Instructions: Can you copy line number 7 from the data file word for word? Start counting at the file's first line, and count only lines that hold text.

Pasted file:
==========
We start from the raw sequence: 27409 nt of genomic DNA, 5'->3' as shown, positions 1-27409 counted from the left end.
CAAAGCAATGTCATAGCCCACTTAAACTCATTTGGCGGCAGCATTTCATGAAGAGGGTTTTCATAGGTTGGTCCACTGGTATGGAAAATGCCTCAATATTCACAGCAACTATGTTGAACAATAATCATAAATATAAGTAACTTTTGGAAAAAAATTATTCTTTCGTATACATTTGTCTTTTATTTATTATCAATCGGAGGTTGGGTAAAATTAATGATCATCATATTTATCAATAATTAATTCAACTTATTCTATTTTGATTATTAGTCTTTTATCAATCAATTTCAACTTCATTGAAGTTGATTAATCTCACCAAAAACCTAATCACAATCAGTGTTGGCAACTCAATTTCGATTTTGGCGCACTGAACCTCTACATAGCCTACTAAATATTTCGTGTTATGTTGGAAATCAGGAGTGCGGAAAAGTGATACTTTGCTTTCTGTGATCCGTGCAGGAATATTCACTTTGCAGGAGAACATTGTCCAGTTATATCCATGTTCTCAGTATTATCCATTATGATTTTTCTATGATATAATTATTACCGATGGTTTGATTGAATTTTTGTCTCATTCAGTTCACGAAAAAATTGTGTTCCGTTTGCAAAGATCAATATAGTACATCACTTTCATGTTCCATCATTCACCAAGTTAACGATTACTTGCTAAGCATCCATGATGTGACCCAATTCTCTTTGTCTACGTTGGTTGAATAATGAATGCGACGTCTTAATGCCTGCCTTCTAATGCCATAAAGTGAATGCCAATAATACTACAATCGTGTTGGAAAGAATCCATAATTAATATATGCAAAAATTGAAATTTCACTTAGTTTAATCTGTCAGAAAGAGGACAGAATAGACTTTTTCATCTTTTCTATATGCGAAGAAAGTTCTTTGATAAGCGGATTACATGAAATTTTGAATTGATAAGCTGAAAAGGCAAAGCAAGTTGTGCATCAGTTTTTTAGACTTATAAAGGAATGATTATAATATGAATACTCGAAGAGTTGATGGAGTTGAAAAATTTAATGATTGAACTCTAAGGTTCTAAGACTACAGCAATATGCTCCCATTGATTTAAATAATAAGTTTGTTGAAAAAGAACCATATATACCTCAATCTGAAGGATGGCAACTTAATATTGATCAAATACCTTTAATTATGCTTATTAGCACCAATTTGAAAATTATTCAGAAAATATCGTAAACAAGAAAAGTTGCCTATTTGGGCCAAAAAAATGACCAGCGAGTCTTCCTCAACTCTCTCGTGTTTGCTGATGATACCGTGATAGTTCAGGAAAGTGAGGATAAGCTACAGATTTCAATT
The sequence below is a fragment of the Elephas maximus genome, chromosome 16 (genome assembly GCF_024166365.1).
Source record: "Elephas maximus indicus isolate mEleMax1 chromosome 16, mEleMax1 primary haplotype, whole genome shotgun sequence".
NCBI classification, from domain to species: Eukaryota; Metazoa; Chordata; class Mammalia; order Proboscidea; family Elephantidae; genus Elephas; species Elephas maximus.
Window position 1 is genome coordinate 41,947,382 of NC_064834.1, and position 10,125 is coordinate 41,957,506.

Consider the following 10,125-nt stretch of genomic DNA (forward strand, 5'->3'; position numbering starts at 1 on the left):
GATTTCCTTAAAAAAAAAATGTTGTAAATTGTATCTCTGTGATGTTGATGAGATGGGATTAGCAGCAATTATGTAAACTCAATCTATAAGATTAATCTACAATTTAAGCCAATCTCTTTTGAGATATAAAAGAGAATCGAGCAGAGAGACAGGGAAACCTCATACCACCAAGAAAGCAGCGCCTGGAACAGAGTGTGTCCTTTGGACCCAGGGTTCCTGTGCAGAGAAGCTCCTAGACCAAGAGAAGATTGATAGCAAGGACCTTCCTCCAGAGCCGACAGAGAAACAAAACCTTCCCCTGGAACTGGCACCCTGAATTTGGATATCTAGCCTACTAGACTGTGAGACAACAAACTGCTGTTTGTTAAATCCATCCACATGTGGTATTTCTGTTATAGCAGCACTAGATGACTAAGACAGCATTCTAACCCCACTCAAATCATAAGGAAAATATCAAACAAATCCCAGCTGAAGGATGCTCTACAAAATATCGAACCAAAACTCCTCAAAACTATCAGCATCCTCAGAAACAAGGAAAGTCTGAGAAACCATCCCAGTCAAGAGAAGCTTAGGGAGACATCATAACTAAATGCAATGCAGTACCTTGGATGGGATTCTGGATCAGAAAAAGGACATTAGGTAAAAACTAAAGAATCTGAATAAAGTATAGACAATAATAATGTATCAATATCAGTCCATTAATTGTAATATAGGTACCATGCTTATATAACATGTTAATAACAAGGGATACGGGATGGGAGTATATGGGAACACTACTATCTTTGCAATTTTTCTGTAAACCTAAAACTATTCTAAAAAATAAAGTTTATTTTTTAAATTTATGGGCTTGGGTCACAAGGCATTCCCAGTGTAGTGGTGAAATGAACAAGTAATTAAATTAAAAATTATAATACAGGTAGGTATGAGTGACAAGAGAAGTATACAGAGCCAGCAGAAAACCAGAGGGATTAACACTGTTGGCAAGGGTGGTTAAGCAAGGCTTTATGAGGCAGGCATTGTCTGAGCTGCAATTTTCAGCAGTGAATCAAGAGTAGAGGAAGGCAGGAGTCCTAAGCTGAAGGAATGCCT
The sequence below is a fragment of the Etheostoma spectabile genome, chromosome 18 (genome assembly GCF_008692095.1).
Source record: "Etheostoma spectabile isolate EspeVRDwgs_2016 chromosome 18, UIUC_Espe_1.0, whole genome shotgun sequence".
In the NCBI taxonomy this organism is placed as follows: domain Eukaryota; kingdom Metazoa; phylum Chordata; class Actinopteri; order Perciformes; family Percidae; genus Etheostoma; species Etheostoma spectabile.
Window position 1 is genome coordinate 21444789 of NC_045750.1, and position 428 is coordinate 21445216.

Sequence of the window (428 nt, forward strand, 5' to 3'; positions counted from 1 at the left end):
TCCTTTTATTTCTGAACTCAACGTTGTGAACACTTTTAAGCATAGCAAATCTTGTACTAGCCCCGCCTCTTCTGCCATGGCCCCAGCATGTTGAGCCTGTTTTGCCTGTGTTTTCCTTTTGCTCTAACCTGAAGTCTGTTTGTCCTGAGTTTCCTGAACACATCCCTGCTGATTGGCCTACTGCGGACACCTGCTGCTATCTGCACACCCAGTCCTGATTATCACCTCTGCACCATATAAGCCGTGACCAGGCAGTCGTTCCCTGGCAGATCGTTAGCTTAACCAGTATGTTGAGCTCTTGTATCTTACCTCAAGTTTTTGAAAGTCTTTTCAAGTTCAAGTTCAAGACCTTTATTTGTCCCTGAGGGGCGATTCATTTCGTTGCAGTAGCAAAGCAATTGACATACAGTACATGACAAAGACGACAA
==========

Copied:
Consider the following 10,125-nt stretch of genomic DNA (forward strand, 5'->3'; position numbering starts at 1 on the left):